Sufficiency in this sense should not be confused with self-sufficiency, turning inward, rejecting globalisation, or retreating towards the mirage of a simpler world. Rather, this approach offers a way to cope with the unavoidable realities of the market and globalisation in the contemporary world. The Sufficiency approach stresses that individuals need a certain measure of self-reliance to deal best with the market, and countries need a certain measure of self-reliance to deal with globalisation. Sufficiency has the dual meaning of "not too little" and "not too much". The principle of moderation or the middle way is a guide for finding the right balance between internal resources and external pressures, between the needs of society at the grassroots, and the imperatives of the global economy.
The "Thailand National Human Development Report 2007" focuses on these ideas. The approach of human development puts people and their wellbeing at the centre of development and provides an alternative to the traditional, more narrowly focused economic growth paradigm.
Human development is about people, and about expanding their choices and capabilities to live long, healthy, knowledgeable, and creative lives.
The thinking on the Sufficiency Economy clearly belongs in the realm of human development. It focuses on humanity, makes sustainability key, favours wellbeing over wealth, and insists on the importance of learning. However, there are additional reasons why this theme has been selected for this report.
First, the thinking on the Sufficiency Economy has developed as a very practical effort to achieve the goals of human development, and has won support because of its simple realism. As such, it represents a fund of learning developed from the bottom-up, which has real practical applicability in other places that face similar challenges in this globalised world.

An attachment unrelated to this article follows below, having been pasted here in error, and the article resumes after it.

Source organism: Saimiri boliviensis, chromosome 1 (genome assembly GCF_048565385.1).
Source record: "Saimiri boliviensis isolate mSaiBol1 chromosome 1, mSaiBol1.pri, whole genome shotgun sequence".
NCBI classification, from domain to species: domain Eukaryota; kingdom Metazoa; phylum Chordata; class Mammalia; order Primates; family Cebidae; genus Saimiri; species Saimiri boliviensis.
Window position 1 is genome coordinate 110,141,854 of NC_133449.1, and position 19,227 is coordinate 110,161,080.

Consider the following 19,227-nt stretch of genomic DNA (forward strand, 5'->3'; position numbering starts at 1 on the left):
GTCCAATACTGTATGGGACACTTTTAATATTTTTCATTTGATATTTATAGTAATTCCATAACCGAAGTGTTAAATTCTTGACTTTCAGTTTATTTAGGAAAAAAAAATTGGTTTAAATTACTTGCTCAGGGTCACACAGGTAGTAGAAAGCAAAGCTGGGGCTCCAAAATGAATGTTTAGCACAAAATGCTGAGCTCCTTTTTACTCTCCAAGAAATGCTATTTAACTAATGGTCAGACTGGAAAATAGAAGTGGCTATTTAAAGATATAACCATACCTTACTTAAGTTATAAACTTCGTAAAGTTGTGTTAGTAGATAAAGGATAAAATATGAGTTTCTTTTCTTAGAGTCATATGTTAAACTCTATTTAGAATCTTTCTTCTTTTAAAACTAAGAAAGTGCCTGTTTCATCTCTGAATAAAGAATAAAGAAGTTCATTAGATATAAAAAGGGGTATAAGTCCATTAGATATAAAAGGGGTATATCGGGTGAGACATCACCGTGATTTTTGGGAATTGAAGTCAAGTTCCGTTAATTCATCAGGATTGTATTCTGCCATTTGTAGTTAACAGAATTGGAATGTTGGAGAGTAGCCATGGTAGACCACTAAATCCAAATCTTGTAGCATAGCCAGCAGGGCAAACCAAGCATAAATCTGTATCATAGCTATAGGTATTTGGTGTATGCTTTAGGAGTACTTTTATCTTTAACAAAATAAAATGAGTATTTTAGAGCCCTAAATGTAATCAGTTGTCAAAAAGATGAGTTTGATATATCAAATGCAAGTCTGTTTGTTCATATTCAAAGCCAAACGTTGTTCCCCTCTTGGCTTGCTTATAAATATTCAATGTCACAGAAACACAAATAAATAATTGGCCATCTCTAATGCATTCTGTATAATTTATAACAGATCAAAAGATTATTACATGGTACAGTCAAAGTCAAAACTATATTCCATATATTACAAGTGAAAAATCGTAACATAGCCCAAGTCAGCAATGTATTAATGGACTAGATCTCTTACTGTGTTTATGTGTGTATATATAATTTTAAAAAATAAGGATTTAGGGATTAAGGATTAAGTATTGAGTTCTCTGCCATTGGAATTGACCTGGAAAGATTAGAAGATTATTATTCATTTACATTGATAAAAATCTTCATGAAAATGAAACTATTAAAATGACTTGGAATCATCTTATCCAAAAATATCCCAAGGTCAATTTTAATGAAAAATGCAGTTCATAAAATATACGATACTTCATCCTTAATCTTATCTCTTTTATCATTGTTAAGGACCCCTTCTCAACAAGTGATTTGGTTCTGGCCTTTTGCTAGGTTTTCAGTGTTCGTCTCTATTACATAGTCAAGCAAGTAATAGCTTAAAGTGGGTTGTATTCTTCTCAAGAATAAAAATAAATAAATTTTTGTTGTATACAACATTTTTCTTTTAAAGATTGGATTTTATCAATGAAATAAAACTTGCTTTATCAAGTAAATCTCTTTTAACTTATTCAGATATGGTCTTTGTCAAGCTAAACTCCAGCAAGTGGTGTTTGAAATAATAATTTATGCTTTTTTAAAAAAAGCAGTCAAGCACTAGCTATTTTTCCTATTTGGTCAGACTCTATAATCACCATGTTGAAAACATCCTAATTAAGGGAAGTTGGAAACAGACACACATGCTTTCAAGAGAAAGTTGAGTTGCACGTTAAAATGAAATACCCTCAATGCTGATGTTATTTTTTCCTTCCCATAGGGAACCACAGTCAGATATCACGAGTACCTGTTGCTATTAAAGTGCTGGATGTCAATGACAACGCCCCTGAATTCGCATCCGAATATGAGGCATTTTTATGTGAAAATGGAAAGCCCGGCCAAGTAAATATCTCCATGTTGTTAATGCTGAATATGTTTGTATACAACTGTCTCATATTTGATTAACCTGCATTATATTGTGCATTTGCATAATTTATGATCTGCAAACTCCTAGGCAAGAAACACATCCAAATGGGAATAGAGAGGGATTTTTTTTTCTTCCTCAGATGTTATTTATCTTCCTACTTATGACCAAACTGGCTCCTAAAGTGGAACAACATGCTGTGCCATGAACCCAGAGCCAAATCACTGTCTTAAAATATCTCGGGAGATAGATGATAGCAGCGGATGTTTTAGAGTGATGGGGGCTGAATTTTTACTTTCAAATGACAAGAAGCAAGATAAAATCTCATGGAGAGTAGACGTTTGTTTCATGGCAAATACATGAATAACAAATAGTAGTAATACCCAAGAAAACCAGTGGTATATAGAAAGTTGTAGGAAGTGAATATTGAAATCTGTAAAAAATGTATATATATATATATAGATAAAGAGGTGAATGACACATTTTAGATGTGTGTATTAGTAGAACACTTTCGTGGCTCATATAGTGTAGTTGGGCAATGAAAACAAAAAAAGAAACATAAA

Second, it goes beyond much development thinking by linking the search for people-centred, sustainable development with the cultivation of human values. In short, it is not so much about technique as about right thinking. As such, it helps to add a new depth to the idea of human development.
On 26 May 2006, UN secretary-general Kofi Annan presented a Human Development Lifetime Achievement Award to His Majesty. He said, "His Majesty's 'Sufficiency Economy' philosophy…is of great relevance to communities everywhere during these times of rapid globalisation.
The philosophy's "middle way" approach strongly reinforces the United Nations' own advocacy of a people-centred and sustainable path toward human development. His Majesty's development agenda and visionary thinking are an inspiration to his subjects, and to people everywhere".
At present there is no comprehensive analysis in English of how His Majesty's ideas evolved, what they mean, how they are used, and what is their potential scope. In recognition of the 60th anniversary of His Majesty's reign, and in the belief that his thinking is a significant contribution to human development, this year's Human Development Report for Thailand is devoted to the Sufficiency Economy.
Dr Chris Baker is the principal writer and editor of the United Nations Development Programme's "Thailand Human Development Report 2007: Sufficiency Economy and Human Development".
This is an overview from that report.
The full report can be downloaded at: http://www.undp.or.th/nhdr2007/index.html